Filtered By: Lifestyle

Laugh and learn with Zombadings

August 31 is Z-Day - Zomba Day - when Origin8 Media's Zombadings 1: Patayin sa Shokot si Remington opens in theaters nationwide. Cinemalaya screenings at the Cultural Center of the Philippines and at the University of the Philippines in the last two months were packed, and there's been a lot of buzz about this star-studded movie. Almost everyone had been recommending it, so when I learned the premiere was to be presented by Keratin Complex, I just had to see if the zombies in Zombadings had silky smooth hair.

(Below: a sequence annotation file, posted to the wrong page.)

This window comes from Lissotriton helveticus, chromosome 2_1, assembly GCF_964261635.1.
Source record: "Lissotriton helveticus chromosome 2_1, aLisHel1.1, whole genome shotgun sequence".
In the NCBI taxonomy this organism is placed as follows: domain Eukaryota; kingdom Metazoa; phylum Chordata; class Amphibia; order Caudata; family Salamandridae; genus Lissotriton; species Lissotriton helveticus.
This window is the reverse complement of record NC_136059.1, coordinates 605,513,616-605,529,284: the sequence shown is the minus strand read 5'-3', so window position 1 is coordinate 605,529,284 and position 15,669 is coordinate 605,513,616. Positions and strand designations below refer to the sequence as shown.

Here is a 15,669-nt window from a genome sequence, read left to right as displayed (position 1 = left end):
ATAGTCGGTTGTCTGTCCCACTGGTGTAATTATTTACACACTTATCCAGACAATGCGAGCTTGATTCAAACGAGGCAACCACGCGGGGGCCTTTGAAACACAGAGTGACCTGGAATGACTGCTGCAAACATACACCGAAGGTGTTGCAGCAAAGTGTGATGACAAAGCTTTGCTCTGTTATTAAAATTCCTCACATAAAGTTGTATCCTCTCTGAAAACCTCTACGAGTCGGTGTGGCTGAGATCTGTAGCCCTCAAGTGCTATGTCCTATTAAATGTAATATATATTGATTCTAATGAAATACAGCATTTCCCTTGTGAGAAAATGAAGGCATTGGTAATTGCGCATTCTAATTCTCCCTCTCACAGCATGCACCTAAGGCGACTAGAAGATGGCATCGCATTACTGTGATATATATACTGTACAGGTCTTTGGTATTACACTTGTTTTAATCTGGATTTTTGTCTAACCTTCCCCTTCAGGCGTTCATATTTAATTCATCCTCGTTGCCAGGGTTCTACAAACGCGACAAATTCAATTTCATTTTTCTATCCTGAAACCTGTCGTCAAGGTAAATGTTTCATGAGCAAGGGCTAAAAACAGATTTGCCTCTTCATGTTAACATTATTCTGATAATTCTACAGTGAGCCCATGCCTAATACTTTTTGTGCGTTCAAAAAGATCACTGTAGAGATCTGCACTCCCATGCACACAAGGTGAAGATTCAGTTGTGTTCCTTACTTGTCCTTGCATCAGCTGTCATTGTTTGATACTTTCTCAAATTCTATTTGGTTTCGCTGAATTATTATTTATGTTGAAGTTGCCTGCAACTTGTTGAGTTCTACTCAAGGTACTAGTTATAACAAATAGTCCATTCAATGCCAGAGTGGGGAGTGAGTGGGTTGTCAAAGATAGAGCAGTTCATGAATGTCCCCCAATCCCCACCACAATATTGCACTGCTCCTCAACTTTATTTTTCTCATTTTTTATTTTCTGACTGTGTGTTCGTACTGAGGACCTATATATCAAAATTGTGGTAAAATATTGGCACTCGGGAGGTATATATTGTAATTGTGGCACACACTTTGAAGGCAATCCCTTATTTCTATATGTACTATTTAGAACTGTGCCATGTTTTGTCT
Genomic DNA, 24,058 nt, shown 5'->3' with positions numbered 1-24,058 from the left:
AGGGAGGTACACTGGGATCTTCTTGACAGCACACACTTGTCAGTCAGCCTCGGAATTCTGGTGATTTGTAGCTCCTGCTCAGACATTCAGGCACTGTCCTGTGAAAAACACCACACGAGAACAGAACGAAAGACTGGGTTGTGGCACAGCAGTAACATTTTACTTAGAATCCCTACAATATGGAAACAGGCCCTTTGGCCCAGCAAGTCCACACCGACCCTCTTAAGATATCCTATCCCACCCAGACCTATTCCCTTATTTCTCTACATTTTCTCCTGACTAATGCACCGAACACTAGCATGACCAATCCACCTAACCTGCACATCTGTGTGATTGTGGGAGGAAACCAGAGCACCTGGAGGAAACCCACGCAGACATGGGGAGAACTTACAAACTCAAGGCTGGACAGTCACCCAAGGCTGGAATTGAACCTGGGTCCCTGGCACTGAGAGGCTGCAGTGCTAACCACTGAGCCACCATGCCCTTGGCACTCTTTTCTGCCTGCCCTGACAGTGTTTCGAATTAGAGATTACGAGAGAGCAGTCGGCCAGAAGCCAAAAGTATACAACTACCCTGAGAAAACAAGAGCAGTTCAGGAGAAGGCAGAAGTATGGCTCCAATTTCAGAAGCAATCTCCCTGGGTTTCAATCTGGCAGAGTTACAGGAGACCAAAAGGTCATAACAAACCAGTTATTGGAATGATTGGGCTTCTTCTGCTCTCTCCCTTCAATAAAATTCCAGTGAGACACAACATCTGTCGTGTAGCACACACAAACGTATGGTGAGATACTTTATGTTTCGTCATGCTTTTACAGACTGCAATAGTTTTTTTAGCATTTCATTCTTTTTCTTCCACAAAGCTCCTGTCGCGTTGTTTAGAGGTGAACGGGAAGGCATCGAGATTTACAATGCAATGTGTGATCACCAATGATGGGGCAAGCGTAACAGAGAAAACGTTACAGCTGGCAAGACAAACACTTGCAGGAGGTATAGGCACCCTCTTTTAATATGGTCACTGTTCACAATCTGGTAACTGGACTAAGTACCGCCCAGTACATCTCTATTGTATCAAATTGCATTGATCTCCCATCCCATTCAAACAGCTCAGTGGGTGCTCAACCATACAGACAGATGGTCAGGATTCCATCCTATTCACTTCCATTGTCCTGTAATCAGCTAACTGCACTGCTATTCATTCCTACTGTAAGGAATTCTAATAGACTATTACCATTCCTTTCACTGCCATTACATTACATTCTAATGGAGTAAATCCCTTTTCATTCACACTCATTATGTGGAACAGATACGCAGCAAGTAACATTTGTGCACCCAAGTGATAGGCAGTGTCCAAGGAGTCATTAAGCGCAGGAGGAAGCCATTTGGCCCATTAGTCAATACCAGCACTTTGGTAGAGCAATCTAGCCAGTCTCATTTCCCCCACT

Well, there were no hair-treatment model zombies in the movie, but there was an interesting mix of characters played by Eugene Domingo, Odette Khan, Janice de Belen, Lauren Young, Martin Escudero, Roderick Paulate, Marian Rivera, Kerbie Zamora and John Regala. There are familiar names as well as new ones, but the title alone is so catchy that you can't blame people for being curious. The poster is also a sight to behold - brilliantly grotesque, it promises plenty of campy fun. Zombadings also comes from producer Raymond Lee, writer Michiko Yamamoto, and director Jade Castro - who have given us lovely, endearing films like Ang Pagdadalaga ni Maximo Oliveros and Endo. The story begins with Remington, a walking gaydar who can't seem to stop making fun of any bakla he comes across. The baklas he makes fun of usually leave him alone, but one day at the cemetery, he makes fun of a wealthy bakla, who curses him. "Paglaki mo, magiging bakla ka!" That being bakla is a curse isn't what the film is saying, and hopefully that's as clear as the non-stop laughter throughout the film. "Manood kayo, tatawa kayo nang tatawa!" is what a friend of mine posted online a day before Zombaday. His post was met with enthusiasm and agreement, and true enough, if laughter is the best medicine, Zombadings should be prescribed in hospitals. The movie is a buffet of jokes, some slapstick, some clever, and a lot of them funny in the way that only Pinoys understand. Fifteen years after Remington is cursed, he falls for a girl just days before he blossoms into a bakla. His transformation scenes are some of the funniest in the movie, especially when he wills himself to keep from speaking bekimon. In the end his inner becky wins, and the toilet becomes a toilaloo. For foreigners, subtitles are provided to facilitate understanding. On the other hand, anti-gay hate speech is drowned out in another scene, perhaps to show that this is not a film about hate. Whether or not the audience sees that is the question, because somewhere in the film, the mock-horror and comedy make room for science fiction, and it gets a bit confusing. Nothing very complicated (there's a gun that zaps baklas, never mind how, it just does), but when the scientist (yes, he is nerdy and skinny) tries to explain it, well, someone gets a nosebleed. What happens is the gun is stolen by a man who wants all baklas gone from his town in Quezon, where the beautiful Pahiyas festival takes place every year. The story develops during the festival, and amid all the merrymaking and rainbow-colored kiping, the murdered baklas rise from the dead and do what zombies do best. The comedy-mock-horror-sci-fi film is also a love story, where Remington is torn between the girl and his best friend, whom he develops feelings for as well. There's a particularly sweet scene where something almost-happens between the might-be couple, where kilig would be the perfect word if not for the unsurprisingly squeamish screaming audience. Apart from romantic love, there's Remington's family - his mother, a cop who asks him kindly if he is a bakla, and his father who ends up saving the day. Zombadings is actually quite lovely, despite the gruesome zombies. Nothing can hide the beauty of the town, the acting is topnotch, the film itself is well-made. Still, I can't help but wonder too much about things; for instance, how does the gaydar gun work? Zombadings may be camp, but it is made somewhat inconsistent by the strange science fiction angle. And although the reality of hate crimes and discrimination lies underneath, the movie is meant to be hilarious. We're supposed to be laughing. Then again, when the laughter fades, who knows what impression will remain? In the end, a young boy calls out, like Remington. "Bakla!" he says. The bakla turns and for a moment, it looks like another curse is about to be made. But then the boy says "Ganda!" And the bakla turns and sashays away, and all is well. End credits roll, and the audience is happy, their cheeks painful from laughing. If they stay long enough, they'll hear a voiceover narration of the history of the bakla in the Philippines, but not everyone sticks around that long. It's a bit like a festival: everything is bright and happy, and it's all fun and games until someone gets hurt. And then it's over and everyone goes home, and bits and pieces are left scattered everywhere. Or maybe I should just stop wondering and learn to laugh. - YA, GMA News